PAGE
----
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SWAMI Vivekananda

Renovated Ancestral House of Swami Vivekananda

Narendra Nath Datta, as Swami Vivekananda was known in his premonastic days, was born on 12 January 1863 in a well-to-do family in Kolkata. His parents were Vishwanath Datta, an attorney, and Bhuvaneshawri Devi. In his boyhood Naren was endowed with strong physique, brilliant intellect and mystic temperament. After graduating in mathematics, history and philosophy, he studied law. At the age of 18 while studying in the college he met Sri Ramakrishna.Under the loving guidance oh his Master, he blossomed into a spiritual luminary. After Sri Ramakrishna’s passing away, fourteen of the Master’s young disciples (two more joined later),under the leadership of Swami Vivekananda, formed a monastic brotherhood known as the Ramakrishna Math(Order).

Old Barahnagar Math


Sri Ramakrishna Temple at Kamarpukur

                 After staying in this monastery for two years,Swami Vivekananda spent a few years traveling all over India as a mendicant monk. During these travels he was deeply moved to see the appalling poverty and backwardness of the millions of poor people in India. However, he also saw that, in spite of poverty, the people still clung to religion, and the ancient spiritual culture was a living force in their lives.At a time when social reforms were busy with widow remarriage and abolition of idol worship,Vivekananda perceived that the real cause of India’s backwardness was the neglect & exploitation of masses that produced the wealth of the land.In order to improve their economic condition it was necessary to teach them improved methods of agriculture, village industries and hygienic way of life. But owing to centuries of exploitation and social tyranny, the poor people, especially those who belonged to the lower castes, had lost their sense of worth, hope and initiative.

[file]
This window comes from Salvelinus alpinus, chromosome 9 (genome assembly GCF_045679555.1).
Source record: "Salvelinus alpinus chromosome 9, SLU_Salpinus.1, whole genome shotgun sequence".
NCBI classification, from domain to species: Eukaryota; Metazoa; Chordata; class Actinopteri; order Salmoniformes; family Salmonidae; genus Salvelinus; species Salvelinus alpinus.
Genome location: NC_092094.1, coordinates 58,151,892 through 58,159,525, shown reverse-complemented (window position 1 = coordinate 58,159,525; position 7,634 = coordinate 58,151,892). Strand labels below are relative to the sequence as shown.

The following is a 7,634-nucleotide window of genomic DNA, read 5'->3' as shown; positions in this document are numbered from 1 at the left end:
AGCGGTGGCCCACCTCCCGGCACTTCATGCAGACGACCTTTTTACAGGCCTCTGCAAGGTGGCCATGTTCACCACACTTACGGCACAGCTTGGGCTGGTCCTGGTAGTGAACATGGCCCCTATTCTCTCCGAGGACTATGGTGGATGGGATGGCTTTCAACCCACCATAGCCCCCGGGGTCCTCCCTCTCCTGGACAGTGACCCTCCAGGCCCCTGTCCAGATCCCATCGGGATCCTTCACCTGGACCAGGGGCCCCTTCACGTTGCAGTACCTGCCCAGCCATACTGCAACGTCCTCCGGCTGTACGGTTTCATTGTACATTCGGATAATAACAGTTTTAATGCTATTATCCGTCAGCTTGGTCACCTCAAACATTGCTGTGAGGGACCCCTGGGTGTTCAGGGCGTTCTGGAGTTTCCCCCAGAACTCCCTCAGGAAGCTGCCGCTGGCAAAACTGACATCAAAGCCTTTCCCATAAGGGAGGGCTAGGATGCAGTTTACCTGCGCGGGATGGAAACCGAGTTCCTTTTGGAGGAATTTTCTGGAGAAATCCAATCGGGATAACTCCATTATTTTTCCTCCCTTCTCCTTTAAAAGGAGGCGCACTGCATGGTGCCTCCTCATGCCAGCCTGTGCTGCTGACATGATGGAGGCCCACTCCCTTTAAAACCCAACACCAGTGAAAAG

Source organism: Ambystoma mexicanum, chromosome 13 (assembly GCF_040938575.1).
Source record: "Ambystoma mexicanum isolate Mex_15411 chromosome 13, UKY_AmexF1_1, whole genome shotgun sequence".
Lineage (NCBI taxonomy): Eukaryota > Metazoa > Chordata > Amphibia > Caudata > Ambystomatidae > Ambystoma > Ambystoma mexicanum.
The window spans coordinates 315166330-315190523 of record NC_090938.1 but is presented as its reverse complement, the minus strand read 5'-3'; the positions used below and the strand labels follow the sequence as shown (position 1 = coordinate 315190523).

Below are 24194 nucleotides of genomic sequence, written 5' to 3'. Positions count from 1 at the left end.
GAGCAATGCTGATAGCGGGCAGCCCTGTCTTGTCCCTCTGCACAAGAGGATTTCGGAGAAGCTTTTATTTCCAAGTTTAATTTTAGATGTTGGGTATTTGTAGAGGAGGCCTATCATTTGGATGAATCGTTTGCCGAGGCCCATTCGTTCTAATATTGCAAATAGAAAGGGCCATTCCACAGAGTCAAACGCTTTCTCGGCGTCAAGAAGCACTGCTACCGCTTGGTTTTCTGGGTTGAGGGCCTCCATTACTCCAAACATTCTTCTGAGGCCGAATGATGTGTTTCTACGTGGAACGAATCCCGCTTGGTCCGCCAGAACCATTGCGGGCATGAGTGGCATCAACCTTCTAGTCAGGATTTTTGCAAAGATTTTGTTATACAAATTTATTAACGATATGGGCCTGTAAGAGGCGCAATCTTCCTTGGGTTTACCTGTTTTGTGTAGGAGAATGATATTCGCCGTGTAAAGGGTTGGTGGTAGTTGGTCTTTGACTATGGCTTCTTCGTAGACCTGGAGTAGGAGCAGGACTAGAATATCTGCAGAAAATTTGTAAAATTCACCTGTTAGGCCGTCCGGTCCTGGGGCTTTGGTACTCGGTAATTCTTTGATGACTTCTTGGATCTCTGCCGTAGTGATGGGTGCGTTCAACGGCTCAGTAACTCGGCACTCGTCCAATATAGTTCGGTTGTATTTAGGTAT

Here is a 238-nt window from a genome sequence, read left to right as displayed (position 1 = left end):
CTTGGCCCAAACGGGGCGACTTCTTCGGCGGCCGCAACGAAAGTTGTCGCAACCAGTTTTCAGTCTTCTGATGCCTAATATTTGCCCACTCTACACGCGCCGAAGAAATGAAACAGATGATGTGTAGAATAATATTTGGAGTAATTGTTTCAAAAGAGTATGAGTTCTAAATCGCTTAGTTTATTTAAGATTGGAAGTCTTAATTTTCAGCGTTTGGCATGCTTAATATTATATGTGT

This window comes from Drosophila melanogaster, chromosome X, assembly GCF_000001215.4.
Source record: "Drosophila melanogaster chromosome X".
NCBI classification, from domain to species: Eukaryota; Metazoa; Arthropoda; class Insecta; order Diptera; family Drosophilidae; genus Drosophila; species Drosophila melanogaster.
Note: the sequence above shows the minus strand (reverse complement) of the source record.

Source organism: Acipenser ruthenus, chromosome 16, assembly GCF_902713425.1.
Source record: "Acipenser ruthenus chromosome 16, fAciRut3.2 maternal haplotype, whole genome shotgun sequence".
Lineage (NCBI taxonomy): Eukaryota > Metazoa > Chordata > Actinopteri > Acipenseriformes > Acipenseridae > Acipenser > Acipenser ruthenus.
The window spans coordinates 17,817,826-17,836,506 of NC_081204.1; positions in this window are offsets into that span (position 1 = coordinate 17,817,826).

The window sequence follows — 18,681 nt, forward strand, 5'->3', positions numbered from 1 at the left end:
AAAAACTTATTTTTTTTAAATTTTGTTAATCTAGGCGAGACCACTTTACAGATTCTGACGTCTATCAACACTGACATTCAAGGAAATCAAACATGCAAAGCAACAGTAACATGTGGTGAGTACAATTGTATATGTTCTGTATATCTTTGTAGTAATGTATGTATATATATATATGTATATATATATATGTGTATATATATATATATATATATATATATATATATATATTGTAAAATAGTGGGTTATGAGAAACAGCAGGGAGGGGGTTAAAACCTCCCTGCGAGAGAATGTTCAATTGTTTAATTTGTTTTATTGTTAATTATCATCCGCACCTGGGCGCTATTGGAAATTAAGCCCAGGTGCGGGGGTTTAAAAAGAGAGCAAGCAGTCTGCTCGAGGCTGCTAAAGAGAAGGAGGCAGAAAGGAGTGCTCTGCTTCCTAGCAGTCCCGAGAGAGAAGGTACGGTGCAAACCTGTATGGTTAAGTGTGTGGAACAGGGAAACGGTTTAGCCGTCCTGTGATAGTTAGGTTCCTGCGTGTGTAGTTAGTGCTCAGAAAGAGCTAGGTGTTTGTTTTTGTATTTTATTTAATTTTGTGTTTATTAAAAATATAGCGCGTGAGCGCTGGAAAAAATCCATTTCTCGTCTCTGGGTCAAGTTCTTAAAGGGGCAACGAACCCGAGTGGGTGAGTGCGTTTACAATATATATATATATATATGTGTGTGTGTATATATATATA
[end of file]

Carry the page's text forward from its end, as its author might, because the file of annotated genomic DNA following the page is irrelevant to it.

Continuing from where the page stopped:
The people therefore needed a message of strength that would infuse faith in themselves. Vivekananda found this message in Vedanta. Thus Swamiji saw that in order to uplift the masses it was necessary to spread both secular and spiritual education among them.And for this what was needed most was an organization, 'a machinery which will bring noblest ideas to the doorstep of even the poorest and the meanest. During his travels in India Swami Vivekananda heard about the plans to hold a World Parliament of Religions in Chicago. He felt that the Parliament would provide the right forum to present his Master’s message to the world, and so he decided to go to America.